Which CWHL players generated the most offense?

Knowing how many points a player has is usually an effective means of showing how well they have generated offense. However included in those points can be goals, first assists and second assists. It can be argued that first assists have more value because they led directly to a goal while a second assist may have a higher relation to luck.

With that in mind we will compare the top ten CWHL players in terms of overall points and first points (goals and first assists only).

graph
tP= total points, tPr2= total points rank, P1r-= first points rank, rDiff= points ranking difference

As can be seen based on the above table some players received more “help” from their teammates than others did. Both Cathy Chartrand and Julie Chu of the Montreal Stars were ranked seven spots lower in terms of first points. While Kim Deschenes and Jessica Campbell were nine and six spots higher respectively in terms of first points.

These types of statistics help to give a better idea of which players to key in on in order to shut down the opposition offense. Players that have larger differences in ranks may have misleading point totals and more time should be spent checking others.

The best CWHL Players to have on the ice in close games

This past season I was very excited to have worked directly with both the Head Coach and General Manager of the Boston Blades to provide analytics reports to help win games. I was able to develop a number of metrics based on the statistics tracked in the CWHL to assist with coaching decisions.

An interesting one is Close Goals For Percentage. This is a measure of the percentage of goals the player was on the ice for while the score was within one goal in the first and second periods and when tied in the third period. This helps to give a better idea of which players should be sent over the boards in tight games when you are looking for a win.

The table pictured below has the top 20 skaters on the ice for at least five total close goals listed by their Close Goals for percentage relative to their teammates.

The column headers are defined as follows:

  • GP – games played
  • tP – total points
  • GFc – close goals for on ice
  • tGc – close goals for and against on ice
  • cGF% – close goals for percentage
  • cGF%rel – close goals for percentage relative to their teammates
The top player for each team:
  • Boston Blades – Kacey Bellamy
  • Brampton Thunder – Leah Whittaker
  • Calgary Inferno – Jenna Cunningham
  • Montreal Stars – Marieve Provost
  • Toronto Furies – Kelly Terry
It is worth noting that the Clarkson Cup winning goal scorer Janine Weber is ranked fourth overall and second on the Boston Blades in terms of this metric. While the other forwards on her line, Jordan Smelker and Corinne Buie, ranked sixth and tenth overall in the CWHL, as well as fourth and seventh on the Boston Blades.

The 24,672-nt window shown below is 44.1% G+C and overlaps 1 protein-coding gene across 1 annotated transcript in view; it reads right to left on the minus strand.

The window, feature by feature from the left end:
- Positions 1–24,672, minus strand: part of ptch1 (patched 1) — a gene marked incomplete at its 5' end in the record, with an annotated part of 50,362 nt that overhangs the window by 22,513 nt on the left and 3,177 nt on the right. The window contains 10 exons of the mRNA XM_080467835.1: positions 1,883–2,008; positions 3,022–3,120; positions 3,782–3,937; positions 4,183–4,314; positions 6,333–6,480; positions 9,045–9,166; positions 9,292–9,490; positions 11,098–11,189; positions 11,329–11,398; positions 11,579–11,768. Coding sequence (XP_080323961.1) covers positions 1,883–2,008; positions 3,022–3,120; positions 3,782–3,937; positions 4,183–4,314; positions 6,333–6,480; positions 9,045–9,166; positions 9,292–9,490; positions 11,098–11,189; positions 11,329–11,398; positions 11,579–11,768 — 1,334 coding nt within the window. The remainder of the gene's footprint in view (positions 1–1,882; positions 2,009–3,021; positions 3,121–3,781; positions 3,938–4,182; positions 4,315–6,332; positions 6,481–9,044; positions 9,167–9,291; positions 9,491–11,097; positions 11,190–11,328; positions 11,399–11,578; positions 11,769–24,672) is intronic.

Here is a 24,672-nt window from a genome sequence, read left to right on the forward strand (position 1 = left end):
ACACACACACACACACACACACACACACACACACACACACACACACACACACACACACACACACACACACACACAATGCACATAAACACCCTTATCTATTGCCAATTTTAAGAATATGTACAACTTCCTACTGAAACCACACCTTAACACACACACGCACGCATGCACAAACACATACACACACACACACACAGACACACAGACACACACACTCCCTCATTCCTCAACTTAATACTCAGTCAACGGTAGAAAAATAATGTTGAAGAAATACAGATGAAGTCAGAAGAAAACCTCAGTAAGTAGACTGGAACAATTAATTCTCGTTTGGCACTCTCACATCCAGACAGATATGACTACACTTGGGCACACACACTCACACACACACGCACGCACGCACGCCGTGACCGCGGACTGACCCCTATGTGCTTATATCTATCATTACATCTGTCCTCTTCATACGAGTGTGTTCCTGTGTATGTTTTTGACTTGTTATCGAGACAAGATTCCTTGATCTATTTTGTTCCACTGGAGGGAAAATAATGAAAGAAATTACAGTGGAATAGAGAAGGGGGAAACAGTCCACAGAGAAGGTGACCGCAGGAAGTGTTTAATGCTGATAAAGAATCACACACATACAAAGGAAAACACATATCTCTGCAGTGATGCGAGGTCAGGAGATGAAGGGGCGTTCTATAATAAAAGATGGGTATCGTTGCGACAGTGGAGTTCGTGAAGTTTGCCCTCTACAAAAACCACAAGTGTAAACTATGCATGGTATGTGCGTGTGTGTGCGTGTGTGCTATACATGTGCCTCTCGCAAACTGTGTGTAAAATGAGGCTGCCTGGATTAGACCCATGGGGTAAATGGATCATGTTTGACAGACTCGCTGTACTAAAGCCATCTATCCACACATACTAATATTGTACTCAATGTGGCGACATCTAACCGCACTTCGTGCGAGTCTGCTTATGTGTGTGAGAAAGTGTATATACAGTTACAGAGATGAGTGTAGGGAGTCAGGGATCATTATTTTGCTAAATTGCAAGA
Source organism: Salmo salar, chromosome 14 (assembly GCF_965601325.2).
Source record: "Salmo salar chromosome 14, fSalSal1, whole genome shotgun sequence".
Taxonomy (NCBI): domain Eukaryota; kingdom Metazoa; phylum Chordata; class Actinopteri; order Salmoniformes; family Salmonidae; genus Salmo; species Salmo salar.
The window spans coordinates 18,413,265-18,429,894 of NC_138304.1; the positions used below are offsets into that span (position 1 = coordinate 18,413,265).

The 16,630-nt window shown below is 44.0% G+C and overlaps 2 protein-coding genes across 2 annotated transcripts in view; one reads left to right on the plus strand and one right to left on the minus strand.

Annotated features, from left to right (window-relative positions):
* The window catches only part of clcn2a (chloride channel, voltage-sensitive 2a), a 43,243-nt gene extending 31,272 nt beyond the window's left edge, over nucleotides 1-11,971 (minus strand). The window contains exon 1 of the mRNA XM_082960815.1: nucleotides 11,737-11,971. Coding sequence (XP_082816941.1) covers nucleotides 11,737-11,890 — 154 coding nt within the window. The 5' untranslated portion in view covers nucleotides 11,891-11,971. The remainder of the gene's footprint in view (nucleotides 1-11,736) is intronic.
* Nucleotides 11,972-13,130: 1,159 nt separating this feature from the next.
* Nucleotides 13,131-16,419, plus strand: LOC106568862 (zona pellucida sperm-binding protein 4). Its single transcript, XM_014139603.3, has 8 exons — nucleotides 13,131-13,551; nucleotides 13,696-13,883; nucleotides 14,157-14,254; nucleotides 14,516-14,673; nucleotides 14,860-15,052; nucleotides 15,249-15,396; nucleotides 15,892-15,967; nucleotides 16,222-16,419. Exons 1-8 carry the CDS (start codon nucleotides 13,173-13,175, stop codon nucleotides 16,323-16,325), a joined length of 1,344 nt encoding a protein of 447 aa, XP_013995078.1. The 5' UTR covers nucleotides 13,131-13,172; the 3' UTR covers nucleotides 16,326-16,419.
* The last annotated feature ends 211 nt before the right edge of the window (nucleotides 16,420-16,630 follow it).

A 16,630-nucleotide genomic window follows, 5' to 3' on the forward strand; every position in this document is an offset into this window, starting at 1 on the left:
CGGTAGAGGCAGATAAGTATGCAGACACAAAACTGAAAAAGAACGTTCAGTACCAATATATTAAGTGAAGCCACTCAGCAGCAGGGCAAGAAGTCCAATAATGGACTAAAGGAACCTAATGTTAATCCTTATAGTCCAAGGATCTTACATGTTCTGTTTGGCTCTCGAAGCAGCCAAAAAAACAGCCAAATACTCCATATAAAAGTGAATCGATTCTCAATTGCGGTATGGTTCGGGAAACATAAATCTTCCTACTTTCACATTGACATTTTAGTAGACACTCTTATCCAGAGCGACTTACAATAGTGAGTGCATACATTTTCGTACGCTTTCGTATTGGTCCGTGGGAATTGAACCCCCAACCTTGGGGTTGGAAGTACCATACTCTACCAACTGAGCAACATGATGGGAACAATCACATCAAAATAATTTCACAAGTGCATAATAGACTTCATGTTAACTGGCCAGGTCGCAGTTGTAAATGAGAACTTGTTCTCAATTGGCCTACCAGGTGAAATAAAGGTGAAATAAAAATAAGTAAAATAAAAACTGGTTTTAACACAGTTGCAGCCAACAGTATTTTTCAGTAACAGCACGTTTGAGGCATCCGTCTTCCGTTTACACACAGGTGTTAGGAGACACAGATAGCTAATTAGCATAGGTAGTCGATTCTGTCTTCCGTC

best players to have on ice

 

Will the Boston Blades be competitive in the CWHL this season?

The Boston Blades have lost many players to the new NWHL and it has many questioning how likely the Blades would be to defend their Clarkson Cup title, or even to be competitive this season. There are 11 confirmed losses to the roster thus far, with five more rumored.

Player Position GP G A Total Player Rating Leaving
Bellamy, Kacey D 16 1 9 4.3 Rumored
Bolden, Blake D 20 4 9 5.4 Confirmed
Buie Corinne F 18 4 3 5.0 Confirmed
Cooke, Kelly F 20 2 2 3.9 Confirmed
Decker, Brianna F 10 15 15 14.5 Rumored
Dempsey, Jillian F 20 8 10 8.8 Confirmed
Duggan, Meghan F 6 1 3 4.2 Rumored
Fratkin, Kaleigh D 20 1 6 4.3 Confirmed
Gagliardi, Alyssa D 19 2 2 3.0 Confirmed
Ketchum, Bray F 18 2 1 3.7 Confirmed
Knight, Hilary F 13 8 14 10.0 Rumored
Koizumi, Jessica F 8 1 2 3.3 Confirmed
Llanes, Rachel F 20 0 3 4.4 Confirmed
Marvin, Gigi D 0 0 0 0 Rumored
Smelker, Jordan F 20 8 6 8.0 Confirmed
Stack, Kelli F 2 1 1 6.0 Rumored
Weber, Janine F 17 4 4 5.4 Confirmed

 

The Total Player Rating (TPR) is a metric I developed with the Boston Blades last season that measured a player’s overall contribution to their team. I took all the statistics and assigned correlations to wins to get the value for each player. The league average for TPR is zero; therefore anything above that mark is above average.

By this metric the top five CWHL players of last season were Brianna Decker (14.5), Rebecca Johnston (12.3), Ann-Sophie Bettez (10.6), Hilary Knight (10.0) and Noemie Marin (9.5). In terms of team totals they were ranked in this order: Boston (131), Calgary (93), Montreal (84), Toronto (59) and Brampton (46).

With the players confirmed and rumored to be leaving the Blades have lost 88 TPR from last season, which would drop them to 37 total TPR from just the possible returning players without adding the new draft picks. Basically that says to me that the Blades would be just about as good as Brampton was even if none of their newly drafted players are above average this season.

Player Position GP G A Total Player Rating
Lamoureux, Monique D 17 5 12 7.9
Watchorn, Tara D 19 6 11 7.7
Pickett, Casey F 19 6 2 5.8
Potter, Jenny F 5 0 3 4.3
Myers, Megan F 10 0 2 3.5
Cottrell, Ashley F 12 1 2 3.1
Laing, Denna F 16 1 1 2.7
Burns,Dru D 1 0 0 1.9

 

Out of these potential returning players Dru Burns and Jenny Potter would be the most likely not to return. Even still if the Blades can add five players through the draft that become top 40 in the CWHL in the TPR metric (4.0 was the 40th place skater last season) they will be competing for a spot in the Clarkson Cup. Even aside from that I would expect Casey Pickett to take on a leadership role in the offense and perhaps even return to a point per game pace.

Based on the numbers, and my faith in new Boston Blades general manager Krista Patronick, the Blades will remain competitive this coming season and with a little luck may even challenge for the third overall spot at the end of the regular season.